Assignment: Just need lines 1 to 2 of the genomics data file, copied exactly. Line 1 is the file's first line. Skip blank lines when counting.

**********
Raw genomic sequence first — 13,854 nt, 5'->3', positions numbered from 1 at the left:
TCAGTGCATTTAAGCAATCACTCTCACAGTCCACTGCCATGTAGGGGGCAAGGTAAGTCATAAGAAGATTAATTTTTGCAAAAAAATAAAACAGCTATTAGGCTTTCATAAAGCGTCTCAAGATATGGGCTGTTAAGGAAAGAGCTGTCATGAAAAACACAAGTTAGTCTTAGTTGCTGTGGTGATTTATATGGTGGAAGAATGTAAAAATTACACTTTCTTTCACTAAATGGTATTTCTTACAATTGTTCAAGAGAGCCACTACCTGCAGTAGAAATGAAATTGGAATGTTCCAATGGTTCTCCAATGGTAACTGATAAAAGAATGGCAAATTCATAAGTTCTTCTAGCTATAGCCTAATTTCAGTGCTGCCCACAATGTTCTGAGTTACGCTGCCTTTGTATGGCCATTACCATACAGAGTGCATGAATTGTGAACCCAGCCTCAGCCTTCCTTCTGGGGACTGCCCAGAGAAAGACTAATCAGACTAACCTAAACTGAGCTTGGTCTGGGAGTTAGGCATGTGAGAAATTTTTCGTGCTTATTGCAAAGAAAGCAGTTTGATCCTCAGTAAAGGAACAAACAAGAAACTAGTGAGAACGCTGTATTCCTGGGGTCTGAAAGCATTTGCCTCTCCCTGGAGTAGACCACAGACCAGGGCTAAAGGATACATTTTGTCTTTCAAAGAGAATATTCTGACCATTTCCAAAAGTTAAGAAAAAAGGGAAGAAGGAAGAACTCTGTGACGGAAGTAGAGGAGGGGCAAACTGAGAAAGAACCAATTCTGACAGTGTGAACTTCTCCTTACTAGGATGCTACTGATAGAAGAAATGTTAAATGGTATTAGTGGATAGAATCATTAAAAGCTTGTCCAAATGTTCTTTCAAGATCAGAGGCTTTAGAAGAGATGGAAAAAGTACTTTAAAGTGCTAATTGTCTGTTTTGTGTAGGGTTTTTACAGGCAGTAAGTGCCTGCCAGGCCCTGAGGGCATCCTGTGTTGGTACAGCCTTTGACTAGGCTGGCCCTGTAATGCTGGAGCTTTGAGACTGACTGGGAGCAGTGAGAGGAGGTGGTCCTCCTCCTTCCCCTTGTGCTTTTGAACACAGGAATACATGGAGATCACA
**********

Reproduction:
Raw genomic sequence first — 13,854 nt, 5'->3', positions numbered from 1 at the left:
TCAGTGCATTTAAGCAATCACTCTCACAGTCCACTGCCATGTAGGGGGCAAGGTAAGTCATAAGAAGATTAATTTTTGCAAAAAAATAAAACAGCTATTAGGCTTTCATAAAGCGTCTCAAGATATGGGCTGTTAAGGAAAGAGCTGTCATGAAAAACACAAGTTAGTCTTAGTTGCTGTGGTGATTTATATGGTGGAAGAATGTAAAAATTACACTTTCTTTCACTAAATGGTATTTCTTACAATTGTTCAAGAGAGCCACTACCTGCAGTAGAAATGAAATTGGAATGTTCCAATGGTTCTCCAATGGTAACTGATAAAAGAATGGCAAATTCATAAGTTCTTCTAGCTATAGCCTAATTTCAGTGCTGCCCACAATGTTCTGAGTTACGCTGCCTTTGTATGGCCATTACCATACAGAGTGCATGAATTGTGAACCCAGCCTCAGCCTTCCTTCTGGGGACTGCCCAGAGAAAGACTAATCAGACTAACCTAAACTGAGCTTGGTCTGGGAGTTAGGCATGTGAGAAATTTTTCGTGCTTATTGCAAAGAAAGCAGTTTGATCCTCAGTAAAGGAACAAACAAGAAACTAGTGAGAACGCTGTATTCCTGGGGTCTGAAAGCATTTGCCTCTCCCTGGAGTAGACCACAGACCAGGGCTAAAGGATACATTTTGTCTTTCAAAGAGAATATTCTGACCATTTCCAAAAGTTAAGAAAAAAGGGAAGAAGGAAGAACTCTGTGACGGAAGTAGAGGAGGGGCAAACTGAGAAAGAACCAATTCTGACAGTGTGAACTTCTCCTTACTAGGATGCTACTGATAGAAGAAATGTTAAATGGTATTAGTGGATAGAATCATTAAAAGCTTGTCCAAATGTTCTTTCAAGATCAGAGGCTTTAGAAGAGATGGAAAAAGTACTTTAAAGTGCTAATTGTCTGTTTTGTGTAGGGTTTTTACAGGCAGTAAGTGCCTGCCAGGCCCTGAGGGCATCCTGTGTTGGTACAGCCTTTGACTAGGCTGGCCCTGTAATGCTGGAGCTTTGAGACTGACTGGGAGCAGTGAGAGGAGGTGGTCCTCCTCCTTCCCCTTGTGCTTTTGAACACAGGAATACATGGAGATCACA